customers at malha mall
Customers at the Malha mall. Photo by Alex Levac
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Firas Juabber sits bent over in his tiny glass menagerie. On the sawdust-covered floor beneath him run hamsters, rabbits and parrots. From time to time a mother or a father − ultra-Orthodox, secular or Palestinian − knocks on the door of the glass cell, waving a NIS 12 ticket purchased at the adjacent pet shop, which is called Jungle. The ticket is for entry into Juabber’s petting corner at Jerusalem’s Malha Mall. Juabber opens the glass door and times the visit on his cellphone: 15 minutes per child. Sometimes a child is allowed to stay for 20 minutes. Parents get in for free.

On Monday evening last week, Juabber was sitting as usual in his glass bubble, where he has worked for about a year now, waiting for the children and the parents with their cameras. At around 10 P.M. he heard sounds of angry commotion from the floor above him, where the food court is situated.

Juabber, a strong and muscular resident of the Old City , his hair anointed with gel, says he wasn’t scared. “The only one I fear is God,” is his favorite sentence. The voices grew louder and clearer: “Death to the Arabs” and “Mohammed is dead,” accompanied by thuds of punching and blows. Young men could be seen chasing after Arab employees.

At the stadium across the way, another Beitar Jerusalem soccer match had just ended; this time the home team had won. Hundreds of fans dressed in yellow swarmed toward the mall as part of their usual victory celebration.

Juabber says the first victims of the chaos that ensued were members of an East Jerusalem family, a mother, a father and their children. According to testimonies we gathered this week, after them, another 15 Arabs were beaten. There is also testimony about a stabbing, which has not been confirmed. The thousands of eyewitnesses who were at the mall at the time, the Israel Police, and the mall management − none of them bothered to report the incident to the public. Only four days later, on March 23, did word of the rampage come to its attention by means of a report in Haaretz.

This is the “triangle” of violence in Jerusalem: the Holyland housing project to the west, the wild Teddy Stadium to the east and in between, the Malha Mall. Until three years ago, rampages by fans were a frequent occurrence, but in recent years there have been hardly any, certainly not like this last one.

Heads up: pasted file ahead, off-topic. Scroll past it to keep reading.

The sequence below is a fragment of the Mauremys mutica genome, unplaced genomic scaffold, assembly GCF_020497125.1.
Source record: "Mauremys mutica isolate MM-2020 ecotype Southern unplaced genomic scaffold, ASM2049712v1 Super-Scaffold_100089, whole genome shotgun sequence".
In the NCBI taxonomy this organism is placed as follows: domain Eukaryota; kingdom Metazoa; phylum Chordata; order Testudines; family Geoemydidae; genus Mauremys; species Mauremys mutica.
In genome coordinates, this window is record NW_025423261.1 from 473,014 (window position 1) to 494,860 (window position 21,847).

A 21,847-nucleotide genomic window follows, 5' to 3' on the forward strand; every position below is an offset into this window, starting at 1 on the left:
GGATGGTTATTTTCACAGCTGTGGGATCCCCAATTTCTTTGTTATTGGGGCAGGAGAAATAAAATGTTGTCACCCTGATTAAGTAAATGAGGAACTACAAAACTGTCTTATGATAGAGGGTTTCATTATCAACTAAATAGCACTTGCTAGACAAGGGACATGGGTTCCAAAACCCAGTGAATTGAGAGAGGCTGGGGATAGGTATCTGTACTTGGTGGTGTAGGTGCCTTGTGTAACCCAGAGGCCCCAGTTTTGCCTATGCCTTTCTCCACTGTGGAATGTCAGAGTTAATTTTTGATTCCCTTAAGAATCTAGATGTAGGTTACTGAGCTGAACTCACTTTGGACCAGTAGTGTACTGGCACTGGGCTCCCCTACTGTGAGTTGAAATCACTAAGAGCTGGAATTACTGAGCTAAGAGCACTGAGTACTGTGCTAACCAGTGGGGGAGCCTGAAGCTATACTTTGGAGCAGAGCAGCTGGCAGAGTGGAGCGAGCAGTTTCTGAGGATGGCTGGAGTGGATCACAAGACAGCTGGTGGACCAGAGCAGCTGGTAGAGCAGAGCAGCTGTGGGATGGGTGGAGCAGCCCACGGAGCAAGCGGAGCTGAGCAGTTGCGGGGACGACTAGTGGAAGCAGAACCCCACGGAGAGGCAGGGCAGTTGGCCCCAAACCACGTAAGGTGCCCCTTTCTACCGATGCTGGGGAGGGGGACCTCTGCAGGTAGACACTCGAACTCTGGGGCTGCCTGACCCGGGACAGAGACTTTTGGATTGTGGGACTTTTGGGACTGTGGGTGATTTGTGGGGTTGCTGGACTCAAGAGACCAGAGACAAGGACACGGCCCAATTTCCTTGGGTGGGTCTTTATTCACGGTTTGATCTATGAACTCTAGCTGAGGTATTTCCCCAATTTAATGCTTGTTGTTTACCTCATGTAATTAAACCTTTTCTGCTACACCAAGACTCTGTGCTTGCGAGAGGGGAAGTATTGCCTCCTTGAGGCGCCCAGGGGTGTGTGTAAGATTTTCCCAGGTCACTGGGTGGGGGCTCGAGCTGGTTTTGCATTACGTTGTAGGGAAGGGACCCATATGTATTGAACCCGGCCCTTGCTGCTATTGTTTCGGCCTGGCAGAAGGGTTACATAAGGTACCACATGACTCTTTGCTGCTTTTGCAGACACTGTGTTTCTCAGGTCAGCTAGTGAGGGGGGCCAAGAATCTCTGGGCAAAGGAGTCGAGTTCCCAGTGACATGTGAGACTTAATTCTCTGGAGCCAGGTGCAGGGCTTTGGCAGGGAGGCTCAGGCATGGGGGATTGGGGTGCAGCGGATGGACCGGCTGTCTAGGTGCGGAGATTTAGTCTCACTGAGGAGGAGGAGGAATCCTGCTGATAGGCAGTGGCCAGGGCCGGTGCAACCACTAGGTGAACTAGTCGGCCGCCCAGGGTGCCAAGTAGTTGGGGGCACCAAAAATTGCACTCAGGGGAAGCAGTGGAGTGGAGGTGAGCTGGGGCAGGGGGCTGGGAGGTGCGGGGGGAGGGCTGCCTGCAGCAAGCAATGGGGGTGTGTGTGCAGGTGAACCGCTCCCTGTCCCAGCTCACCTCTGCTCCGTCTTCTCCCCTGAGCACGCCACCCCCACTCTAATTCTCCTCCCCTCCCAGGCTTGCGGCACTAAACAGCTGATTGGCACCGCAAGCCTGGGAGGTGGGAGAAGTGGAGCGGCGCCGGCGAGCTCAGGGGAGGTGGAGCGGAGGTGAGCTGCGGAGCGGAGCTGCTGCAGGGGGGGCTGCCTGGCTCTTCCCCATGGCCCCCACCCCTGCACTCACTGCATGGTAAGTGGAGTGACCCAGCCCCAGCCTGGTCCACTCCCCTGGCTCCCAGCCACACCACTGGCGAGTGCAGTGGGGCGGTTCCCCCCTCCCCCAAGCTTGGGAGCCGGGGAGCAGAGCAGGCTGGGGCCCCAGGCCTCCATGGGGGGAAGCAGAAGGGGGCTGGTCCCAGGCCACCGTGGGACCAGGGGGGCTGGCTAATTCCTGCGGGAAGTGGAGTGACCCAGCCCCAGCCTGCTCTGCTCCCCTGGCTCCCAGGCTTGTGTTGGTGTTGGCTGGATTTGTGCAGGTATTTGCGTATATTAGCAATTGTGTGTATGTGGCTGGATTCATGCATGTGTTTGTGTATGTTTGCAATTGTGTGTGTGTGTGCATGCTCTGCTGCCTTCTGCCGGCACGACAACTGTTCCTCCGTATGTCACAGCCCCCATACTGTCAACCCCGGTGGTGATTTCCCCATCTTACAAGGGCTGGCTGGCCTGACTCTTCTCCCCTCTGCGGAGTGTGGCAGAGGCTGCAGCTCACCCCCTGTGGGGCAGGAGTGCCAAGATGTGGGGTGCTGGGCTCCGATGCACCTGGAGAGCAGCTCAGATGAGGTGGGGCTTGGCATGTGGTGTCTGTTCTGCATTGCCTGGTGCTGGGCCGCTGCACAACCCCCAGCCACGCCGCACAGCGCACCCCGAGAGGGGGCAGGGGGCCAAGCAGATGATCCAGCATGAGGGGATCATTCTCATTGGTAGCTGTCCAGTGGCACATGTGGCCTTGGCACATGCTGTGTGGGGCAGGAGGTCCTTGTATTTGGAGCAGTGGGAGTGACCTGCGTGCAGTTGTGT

The mall covers 400,000 square meters of commercial space, and contains 250 shops. Between 3,000 and 4,000 people work there, several hundred of whom are Arabs, and there are 30,000 to 40,000 visitors daily. Malha Mall is not as elegant as the Ramat Aviv Mall and not as vulgar as the Azrieli Mall or as winding and mysterious as Dizengoff Center, both in Tel Aviv.

This is a modest and typical Jerusalem-style place. One stand offers two hamsas − amulets in the shape of hands − for NIS 10, mezuzahs and crocheted skullcaps; Ushi-Ushi Sushi serves up pareve sushi, certified kosher by the Beit Yosef Badatz ultra-Orthodox rabbinical court, with the seal of the Gaon Rabbi Ovadia Yosef (may he live a long life!) on every roll; and the evening prayer service is announced over the loudspeaker, and is taking place at the mall synagogue, which is tucked between the bathrooms and the security office. The shops are relatively small, there are a few international brands alongside veteran Jerusalemite street stores, and a lot of shops selling baked goods.

The crowd here is also very Jerusalemite: ultra-Orthodox alongside secular, settlers alongside Arabs. In better times, so says the urban legend, this mall was also a destination for shoppers, especially women, from Jordan and Qatar. At one time, there was also a Beitar Jerusalem shop there.

Legendary Beitar soccer player Uri Malmilian is gone, Eli Ohana has been forgotten, and like them, Arcadi Gaydamak, who owned the club for a while. And now this black Monday has come. The mall management will tell us that it came to them “out of the blue” − using the English phrase. But people working there will tell us it happens after nearly every match, even if not so violently.

The public relations office for the Azrieli chain of shopping malls has forbidden the management to give interviews, although the general manager, Gideon Avrami, did convene the Arab employees the day after the pogrom. He apologized and told them that he sees dishonoring them as comparable to dishonoring his own children; he also said the “chain’s policy” forbade him to speak with the press.

Quite a number of store owners were also leery of being interviewed this week, certainly by name, whether out of fear of the fans or fear of the management. At the entrance to the modest management offices is a colorful wall hanging: a portrait of entrepreneur David Azrieli between the Israeli flag and the Druze flag, and the inscription: “To David